Sen. Sullivan chairing marine debris hearing

Photo of volunteers removing debris from beach in Alaska.
In June of 2013 a group of educators, scientists, and artists removed 8,000 pounds of debris from Hallo Bay in Katmai National Park, Alaska. Because there was no place to dispose of it locally, the debris had to be taken from beaches in Zodiac inflatable skiffs, and ultimately transported to Seward, Alaska, some 220 miles away.

U.S. Senator Dan Sullivan, chairman of the Senate Subcommittee on Oceans, Atmosphere, Fisheries, and Coast Guard, will convene a hearing on Thursday to explore the effects of marine debris and the efforts being made to clean it up in the oceans and Great Lakes. The hearing starts at 10 am, Eastern Time.

Sullivan’s subcommittee will explore solutions to the ever-increasing volumes of debris floating up on shorelines in the Pacific. Invited speakers include David Balton, deputy assistant secretary for Oceans and Fisheries, U.S. Department of State, and Nancy Wallace, director of the Marine Debris Program, National Oceanic and Atmospheric Administration.

Alaska’s marine debris problem is compounded by its extensive remote coastline, which is longer than the rest of the United States’ coastline combined. The government estimates more than 250,000 tons of debris is floating on the oceans’ surface and 11,000 tons of debris enter the Great Lakes every year.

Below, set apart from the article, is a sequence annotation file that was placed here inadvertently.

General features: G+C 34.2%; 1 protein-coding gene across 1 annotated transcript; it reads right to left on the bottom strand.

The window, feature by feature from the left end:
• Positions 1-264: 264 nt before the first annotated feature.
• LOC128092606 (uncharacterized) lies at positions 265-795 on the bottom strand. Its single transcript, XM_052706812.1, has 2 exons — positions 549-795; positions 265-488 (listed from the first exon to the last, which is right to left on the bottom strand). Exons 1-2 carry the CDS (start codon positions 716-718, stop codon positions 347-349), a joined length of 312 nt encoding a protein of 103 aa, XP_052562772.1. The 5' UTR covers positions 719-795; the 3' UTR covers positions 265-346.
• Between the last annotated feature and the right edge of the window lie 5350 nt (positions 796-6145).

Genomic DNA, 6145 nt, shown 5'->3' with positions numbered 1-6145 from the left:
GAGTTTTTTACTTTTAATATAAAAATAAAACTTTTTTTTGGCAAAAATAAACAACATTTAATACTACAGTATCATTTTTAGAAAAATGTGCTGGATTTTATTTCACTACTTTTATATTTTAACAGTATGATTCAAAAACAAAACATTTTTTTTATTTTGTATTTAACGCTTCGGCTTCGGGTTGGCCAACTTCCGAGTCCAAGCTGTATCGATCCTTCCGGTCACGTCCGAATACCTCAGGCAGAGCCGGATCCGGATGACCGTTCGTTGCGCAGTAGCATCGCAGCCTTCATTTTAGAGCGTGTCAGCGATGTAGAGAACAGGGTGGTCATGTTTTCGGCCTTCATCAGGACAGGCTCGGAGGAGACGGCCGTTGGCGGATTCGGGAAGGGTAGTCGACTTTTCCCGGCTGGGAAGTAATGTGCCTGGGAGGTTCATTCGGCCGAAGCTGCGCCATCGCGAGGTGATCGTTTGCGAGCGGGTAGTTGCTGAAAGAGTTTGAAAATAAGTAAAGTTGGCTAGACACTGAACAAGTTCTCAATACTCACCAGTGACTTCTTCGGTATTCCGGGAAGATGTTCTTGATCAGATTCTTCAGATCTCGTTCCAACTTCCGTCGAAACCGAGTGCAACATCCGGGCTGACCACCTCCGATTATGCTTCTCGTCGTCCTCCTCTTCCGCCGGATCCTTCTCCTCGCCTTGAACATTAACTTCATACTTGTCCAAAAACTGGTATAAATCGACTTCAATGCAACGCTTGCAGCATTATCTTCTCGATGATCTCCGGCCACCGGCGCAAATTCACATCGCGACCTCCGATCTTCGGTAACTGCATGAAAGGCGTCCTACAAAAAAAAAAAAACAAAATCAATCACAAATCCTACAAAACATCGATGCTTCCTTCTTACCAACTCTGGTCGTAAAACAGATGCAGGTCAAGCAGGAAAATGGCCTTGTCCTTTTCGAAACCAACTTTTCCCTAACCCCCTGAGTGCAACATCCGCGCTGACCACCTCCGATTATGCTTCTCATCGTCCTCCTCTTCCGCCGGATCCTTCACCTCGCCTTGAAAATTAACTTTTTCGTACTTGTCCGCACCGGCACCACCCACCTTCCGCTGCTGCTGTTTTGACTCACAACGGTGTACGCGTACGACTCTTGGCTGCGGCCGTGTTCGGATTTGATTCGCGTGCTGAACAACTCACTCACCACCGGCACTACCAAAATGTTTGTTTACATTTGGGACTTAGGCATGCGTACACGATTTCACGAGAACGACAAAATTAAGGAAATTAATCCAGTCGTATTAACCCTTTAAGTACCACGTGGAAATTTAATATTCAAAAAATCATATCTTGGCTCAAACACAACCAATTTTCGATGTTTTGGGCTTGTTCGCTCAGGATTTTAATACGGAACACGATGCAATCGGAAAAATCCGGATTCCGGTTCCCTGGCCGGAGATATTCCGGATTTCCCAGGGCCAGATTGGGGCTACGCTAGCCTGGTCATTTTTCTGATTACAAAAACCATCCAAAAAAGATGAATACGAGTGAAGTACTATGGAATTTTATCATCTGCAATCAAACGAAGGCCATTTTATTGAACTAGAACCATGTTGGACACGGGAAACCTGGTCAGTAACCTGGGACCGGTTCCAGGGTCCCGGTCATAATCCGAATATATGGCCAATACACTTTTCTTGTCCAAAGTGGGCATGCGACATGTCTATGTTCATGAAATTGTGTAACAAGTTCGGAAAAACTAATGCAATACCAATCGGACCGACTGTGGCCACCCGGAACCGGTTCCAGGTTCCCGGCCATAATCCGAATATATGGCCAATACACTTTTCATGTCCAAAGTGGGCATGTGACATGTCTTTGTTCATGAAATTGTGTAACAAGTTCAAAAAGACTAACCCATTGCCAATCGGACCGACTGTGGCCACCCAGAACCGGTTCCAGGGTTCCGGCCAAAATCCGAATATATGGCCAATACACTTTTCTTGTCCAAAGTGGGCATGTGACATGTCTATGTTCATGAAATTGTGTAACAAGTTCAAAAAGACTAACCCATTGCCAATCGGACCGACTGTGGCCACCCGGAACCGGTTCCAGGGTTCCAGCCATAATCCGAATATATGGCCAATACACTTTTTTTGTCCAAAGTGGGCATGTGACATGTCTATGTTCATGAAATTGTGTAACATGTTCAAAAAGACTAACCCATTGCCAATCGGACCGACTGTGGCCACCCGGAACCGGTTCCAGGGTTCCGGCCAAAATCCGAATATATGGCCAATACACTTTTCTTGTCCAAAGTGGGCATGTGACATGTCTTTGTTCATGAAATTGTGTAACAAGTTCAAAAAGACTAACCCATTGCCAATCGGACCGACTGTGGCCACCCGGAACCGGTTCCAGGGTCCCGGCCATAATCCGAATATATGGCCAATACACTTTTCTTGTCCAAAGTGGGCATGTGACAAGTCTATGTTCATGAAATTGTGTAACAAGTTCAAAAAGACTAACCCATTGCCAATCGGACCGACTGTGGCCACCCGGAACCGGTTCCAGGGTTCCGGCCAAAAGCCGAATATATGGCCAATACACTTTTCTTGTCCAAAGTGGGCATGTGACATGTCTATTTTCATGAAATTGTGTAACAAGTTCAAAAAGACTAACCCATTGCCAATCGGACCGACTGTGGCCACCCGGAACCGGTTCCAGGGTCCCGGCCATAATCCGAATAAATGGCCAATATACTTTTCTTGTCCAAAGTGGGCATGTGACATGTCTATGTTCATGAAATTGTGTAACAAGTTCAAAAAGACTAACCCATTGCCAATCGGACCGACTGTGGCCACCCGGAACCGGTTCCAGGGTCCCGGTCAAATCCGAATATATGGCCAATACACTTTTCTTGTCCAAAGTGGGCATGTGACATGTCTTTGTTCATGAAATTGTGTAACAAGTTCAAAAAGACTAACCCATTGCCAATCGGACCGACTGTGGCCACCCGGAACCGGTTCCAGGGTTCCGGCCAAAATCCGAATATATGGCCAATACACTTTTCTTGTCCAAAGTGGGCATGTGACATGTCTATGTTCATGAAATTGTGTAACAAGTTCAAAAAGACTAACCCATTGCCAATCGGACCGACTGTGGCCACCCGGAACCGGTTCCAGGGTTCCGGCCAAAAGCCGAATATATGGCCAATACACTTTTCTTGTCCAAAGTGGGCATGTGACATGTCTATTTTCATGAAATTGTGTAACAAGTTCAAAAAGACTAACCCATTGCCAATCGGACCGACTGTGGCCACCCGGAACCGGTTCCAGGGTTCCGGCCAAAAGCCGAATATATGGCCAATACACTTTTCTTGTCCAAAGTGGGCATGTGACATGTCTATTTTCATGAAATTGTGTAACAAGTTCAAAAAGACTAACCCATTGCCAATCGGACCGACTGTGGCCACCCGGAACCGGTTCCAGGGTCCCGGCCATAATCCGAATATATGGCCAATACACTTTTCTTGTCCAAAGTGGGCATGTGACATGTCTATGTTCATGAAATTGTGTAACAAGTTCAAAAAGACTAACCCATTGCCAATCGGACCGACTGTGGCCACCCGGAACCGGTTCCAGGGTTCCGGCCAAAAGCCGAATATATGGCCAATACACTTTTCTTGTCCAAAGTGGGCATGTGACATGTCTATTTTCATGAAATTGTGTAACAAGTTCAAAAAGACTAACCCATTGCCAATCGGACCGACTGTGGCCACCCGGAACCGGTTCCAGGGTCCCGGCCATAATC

NOAA is addressing marine debris in Alaska with 20 projects and has removed about 450 tons of debris from shorelines, some of it tracing back to the tsunami resulting from the earthquake that struck Japan in 2011. The agency is also surveying the cleanup work to create baseline information to better track re-accumulated debris.

In March, Sen. Sullivan introduced Senate Bill 756, the  “Save Our Seas Act,” with bipartisan sponsorship from Sens. Sheldon Whitehouse (D-RI) and Cory Booker (D-NJ). Sen. Lisa Murkowski of Alaska also co-sponsored the bill. Thursday’s hearing is in advance of the expected smooth sailing of the the SOS Act through the Senate.

The SOS Act:

  • Gives authority to the NOAA Administrator to declare severe marine debris events and authorize funds to assist with cleanup and response. The governor of the affected state may request the NOAA Administrator make a declaration.
  • Reauthorizes NOAA’s Marine Debris Program through FY2022. 


A live video of the hearing will be available at